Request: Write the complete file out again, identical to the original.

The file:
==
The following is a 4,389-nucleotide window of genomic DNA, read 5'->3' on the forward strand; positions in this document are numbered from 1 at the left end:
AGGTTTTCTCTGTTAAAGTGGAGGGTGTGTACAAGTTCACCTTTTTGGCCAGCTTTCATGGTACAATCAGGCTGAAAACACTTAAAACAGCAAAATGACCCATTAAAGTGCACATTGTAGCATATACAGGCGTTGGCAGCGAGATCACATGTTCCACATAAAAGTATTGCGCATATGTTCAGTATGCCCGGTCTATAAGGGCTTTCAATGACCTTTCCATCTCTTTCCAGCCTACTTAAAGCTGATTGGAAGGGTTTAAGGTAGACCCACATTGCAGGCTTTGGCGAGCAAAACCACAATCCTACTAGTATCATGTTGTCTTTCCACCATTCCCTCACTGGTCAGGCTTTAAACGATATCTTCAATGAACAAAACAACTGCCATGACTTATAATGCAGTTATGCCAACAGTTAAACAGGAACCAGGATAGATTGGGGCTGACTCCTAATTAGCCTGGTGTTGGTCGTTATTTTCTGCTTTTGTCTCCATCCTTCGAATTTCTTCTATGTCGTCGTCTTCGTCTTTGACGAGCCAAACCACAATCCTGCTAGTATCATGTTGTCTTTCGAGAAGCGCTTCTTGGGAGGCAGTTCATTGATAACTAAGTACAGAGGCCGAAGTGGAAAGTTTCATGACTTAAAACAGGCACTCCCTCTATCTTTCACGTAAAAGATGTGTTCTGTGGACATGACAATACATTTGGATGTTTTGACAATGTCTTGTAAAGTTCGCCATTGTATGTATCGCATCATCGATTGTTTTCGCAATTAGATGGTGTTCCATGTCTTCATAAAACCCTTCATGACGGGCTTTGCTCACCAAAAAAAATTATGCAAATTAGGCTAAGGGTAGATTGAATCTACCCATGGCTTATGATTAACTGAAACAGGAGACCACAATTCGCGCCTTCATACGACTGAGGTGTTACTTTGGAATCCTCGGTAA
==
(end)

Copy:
The following is a 4,389-nucleotide window of genomic DNA, read 5'->3' on the forward strand; positions in this document are numbered from 1 at the left end:
AGGTTTTCTCTGTTAAAGTGGAGGGTGTGTACAAGTTCACCTTTTTGGCCAGCTTTCATGGTACAATCAGGCTGAAAACACTTAAAACAGCAAAATGACCCATTAAAGTGCACATTGTAGCATATACAGGCGTTGGCAGCGAGATCACATGTTCCACATAAAAGTATTGCGCATATGTTCAGTATGCCCGGTCTATAAGGGCTTTCAATGACCTTTCCATCTCTTTCCAGCCTACTTAAAGCTGATTGGAAGGGTTTAAGGTAGACCCACATTGCAGGCTTTGGCGAGCAAAACCACAATCCTACTAGTATCATGTTGTCTTTCCACCATTCCCTCACTGGTCAGGCTTTAAACGATATCTTCAATGAACAAAACAACTGCCATGACTTATAATGCAGTTATGCCAACAGTTAAACAGGAACCAGGATAGATTGGGGCTGACTCCTAATTAGCCTGGTGTTGGTCGTTATTTTCTGCTTTTGTCTCCATCCTTCGAATTTCTTCTATGTCGTCGTCTTCGTCTTTGACGAGCCAAACCACAATCCTGCTAGTATCATGTTGTCTTTCGAGAAGCGCTTCTTGGGAGGCAGTTCATTGATAACTAAGTACAGAGGCCGAAGTGGAAAGTTTCATGACTTAAAACAGGCACTCCCTCTATCTTTCACGTAAAAGATGTGTTCTGTGGACATGACAATACATTTGGATGTTTTGACAATGTCTTGTAAAGTTCGCCATTGTATGTATCGCATCATCGATTGTTTTCGCAATTAGATGGTGTTCCATGTCTTCATAAAACCCTTCATGACGGGCTTTGCTCACCAAAAAAAATTATGCAAATTAGGCTAAGGGTAGATTGAATCTACCCATGGCTTATGATTAACTGAAACAGGAGACCACAATTCGCGCCTTCATACGACTGAGGTGTTACTTTGGAATCCTCGGTAA